Like any methodology, Agile incorporates many types of entity.
They’re identified in the following diagram and explained in more detail below.
The overall Agile lifecycle governs development at every level:
- At the level of the overall Product – typically a business function, operational area, etc.
- At the level of the Release – typically the release of substantial new value and functionality.
- At the level of the individual Iteration – during which the stories by which an Agile development defines what it will deliver are actually translated into value-adding, working software.
The practice itself links together the various Practices, through which work is actually carried out.
Crucially, the Agile lifecycle is not a rigid, linear process. Agile expects the team to consist of disciplined, experienced professionals who use the Agile lifecycle constructively, like a tool they find useful, not a machine they have to submit to.
A ‘Practice’ is a set of step-by-step instructions on how to perform any of the basic tasks Agile includes.
Look at any of the Practice pages on this site and you will see the same overall structure:
|Purpose||Why are you carrying out this practice? What is it for? What will you accomplish?|
|Exit conditions||When is the task or practice complete?|
|Entry conditions||What needs to have happened before you can start this practice?|
|SLA||What are expected schedule, cost, quality, performance, frequency or other criteria for deciding whether the practice has been carried out properly?|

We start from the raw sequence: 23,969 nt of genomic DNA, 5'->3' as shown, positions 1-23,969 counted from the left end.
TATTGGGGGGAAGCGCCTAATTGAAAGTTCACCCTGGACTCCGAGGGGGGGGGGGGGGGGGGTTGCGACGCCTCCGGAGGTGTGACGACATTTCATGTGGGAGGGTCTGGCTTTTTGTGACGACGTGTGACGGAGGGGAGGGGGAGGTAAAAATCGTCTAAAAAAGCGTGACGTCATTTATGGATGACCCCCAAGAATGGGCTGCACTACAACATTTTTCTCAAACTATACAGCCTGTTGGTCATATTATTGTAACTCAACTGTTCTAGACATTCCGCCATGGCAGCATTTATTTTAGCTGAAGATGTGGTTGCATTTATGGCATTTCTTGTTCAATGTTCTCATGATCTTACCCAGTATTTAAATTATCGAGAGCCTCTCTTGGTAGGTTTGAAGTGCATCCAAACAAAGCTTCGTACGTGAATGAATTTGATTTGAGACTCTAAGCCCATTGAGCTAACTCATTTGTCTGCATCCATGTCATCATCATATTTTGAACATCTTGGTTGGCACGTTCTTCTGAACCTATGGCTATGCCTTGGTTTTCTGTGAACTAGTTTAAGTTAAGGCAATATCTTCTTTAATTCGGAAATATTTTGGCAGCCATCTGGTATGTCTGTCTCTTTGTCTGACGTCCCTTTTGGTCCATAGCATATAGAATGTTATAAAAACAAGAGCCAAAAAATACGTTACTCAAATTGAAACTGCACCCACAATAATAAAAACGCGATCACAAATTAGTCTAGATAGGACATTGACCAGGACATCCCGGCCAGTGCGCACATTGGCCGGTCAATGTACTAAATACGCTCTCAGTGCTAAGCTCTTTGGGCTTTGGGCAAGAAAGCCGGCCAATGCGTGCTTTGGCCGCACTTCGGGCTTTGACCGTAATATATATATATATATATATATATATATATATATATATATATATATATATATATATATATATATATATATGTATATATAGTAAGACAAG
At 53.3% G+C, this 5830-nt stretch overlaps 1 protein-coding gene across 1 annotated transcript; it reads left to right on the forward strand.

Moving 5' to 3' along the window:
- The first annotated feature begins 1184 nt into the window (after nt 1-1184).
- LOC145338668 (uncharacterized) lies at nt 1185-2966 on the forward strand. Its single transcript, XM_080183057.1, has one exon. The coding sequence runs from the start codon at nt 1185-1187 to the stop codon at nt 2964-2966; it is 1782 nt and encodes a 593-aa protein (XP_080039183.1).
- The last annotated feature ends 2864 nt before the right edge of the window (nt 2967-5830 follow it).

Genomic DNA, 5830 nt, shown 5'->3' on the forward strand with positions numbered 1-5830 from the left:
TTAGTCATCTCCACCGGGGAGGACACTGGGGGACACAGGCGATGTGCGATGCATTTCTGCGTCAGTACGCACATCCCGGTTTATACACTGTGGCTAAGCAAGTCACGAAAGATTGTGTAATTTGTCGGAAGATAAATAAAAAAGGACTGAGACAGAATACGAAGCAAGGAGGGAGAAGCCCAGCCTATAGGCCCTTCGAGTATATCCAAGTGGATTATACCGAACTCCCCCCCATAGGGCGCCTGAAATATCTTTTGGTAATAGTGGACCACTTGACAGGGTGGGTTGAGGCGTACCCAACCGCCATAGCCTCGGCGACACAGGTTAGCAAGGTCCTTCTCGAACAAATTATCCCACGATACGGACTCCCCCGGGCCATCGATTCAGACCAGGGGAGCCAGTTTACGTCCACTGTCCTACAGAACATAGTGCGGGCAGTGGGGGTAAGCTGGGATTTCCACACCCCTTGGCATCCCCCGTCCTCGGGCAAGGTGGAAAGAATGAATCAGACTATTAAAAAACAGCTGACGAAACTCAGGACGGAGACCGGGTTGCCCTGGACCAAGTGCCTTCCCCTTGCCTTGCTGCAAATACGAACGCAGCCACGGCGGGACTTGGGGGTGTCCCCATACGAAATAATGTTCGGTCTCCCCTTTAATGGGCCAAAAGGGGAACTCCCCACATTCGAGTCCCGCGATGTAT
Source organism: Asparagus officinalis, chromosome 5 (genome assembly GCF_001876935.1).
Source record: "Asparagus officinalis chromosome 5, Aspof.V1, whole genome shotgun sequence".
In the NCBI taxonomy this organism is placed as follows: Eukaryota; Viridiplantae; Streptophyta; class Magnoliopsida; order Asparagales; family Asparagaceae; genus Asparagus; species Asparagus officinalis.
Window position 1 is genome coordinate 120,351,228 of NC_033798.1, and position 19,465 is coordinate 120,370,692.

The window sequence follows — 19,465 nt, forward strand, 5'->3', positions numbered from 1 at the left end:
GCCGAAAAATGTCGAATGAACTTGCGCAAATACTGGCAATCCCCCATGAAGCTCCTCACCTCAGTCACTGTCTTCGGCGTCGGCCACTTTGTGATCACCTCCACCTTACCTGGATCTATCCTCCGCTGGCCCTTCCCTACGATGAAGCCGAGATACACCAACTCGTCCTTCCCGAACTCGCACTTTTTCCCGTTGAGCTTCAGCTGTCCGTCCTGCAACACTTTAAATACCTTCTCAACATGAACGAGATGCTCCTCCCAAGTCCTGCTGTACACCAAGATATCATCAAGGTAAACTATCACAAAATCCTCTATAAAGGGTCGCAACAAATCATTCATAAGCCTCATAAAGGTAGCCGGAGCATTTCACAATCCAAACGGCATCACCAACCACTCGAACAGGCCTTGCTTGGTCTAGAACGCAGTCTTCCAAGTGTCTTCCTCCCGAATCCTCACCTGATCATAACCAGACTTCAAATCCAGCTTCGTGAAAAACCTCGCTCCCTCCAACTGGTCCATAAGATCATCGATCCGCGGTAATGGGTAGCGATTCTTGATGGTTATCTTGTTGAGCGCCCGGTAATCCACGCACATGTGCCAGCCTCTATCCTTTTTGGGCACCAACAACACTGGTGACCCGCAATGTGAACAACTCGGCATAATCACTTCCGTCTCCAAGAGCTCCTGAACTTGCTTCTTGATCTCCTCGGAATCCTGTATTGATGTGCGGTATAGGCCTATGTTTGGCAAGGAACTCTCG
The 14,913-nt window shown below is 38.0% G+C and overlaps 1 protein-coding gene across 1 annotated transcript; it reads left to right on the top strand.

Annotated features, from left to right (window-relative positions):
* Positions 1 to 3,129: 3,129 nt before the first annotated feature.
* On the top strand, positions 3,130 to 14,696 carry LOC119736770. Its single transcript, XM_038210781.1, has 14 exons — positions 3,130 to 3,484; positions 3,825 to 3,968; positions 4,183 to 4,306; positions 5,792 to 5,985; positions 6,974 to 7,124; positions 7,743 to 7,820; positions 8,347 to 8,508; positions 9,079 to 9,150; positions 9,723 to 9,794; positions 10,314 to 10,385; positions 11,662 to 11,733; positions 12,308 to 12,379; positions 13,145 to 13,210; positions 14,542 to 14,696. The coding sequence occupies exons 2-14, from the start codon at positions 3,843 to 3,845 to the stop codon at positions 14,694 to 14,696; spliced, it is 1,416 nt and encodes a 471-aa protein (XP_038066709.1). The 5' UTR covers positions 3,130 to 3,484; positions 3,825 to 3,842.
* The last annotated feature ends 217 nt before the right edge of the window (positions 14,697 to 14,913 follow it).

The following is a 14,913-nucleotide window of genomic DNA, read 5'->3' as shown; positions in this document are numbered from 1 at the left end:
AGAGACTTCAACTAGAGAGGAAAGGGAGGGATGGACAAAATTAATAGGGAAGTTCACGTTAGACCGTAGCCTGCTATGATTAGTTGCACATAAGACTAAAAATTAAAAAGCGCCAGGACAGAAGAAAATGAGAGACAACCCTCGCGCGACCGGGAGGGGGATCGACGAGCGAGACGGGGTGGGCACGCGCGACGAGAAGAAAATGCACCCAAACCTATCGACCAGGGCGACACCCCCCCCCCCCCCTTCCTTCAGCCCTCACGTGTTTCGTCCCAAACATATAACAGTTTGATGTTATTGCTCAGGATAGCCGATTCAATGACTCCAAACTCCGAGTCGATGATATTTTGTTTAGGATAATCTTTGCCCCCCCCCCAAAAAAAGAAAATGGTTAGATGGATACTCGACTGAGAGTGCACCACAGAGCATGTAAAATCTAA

|Issues & risks||Are there any special things you should be aware of or concerned about when carrying out this practice?|
|Process map||From a top-level point, what are the main steps in carrying out this practice?|
|Procedure||For each of the steps in the process map, what are the detailed instructions? Who leads the activity, who else is involved, what will they produce at each step? How will they produce it? What is basic good practice for each step?|
Note that it is through this model that the detailed products (and therefore templates) are identified and the responsibilities of the various Agile roles (plus many ‘extended team’ personnel) are defined. Likewise for the tools. In fact, a Practice can be regarded as a list of instructions explaining which role uses which tool on which template to create which lifecycle product?
By the standards of traditional methodologies, Agile is surprisingly short on templates. That’s because, by shortening the overall delivery timescale to weeks, reducing communications as much as possible to face-to-face conversations and localising decision-making, the need for anything that might need a template has all but disappeared. Formal plans, elaborate ‘Business Requirements Specifications’, detailed technical specifications, etc., have all become largely unnecessary.
Not all documentation has gone away. There are still some circumstances in which formally structured documentation is needed: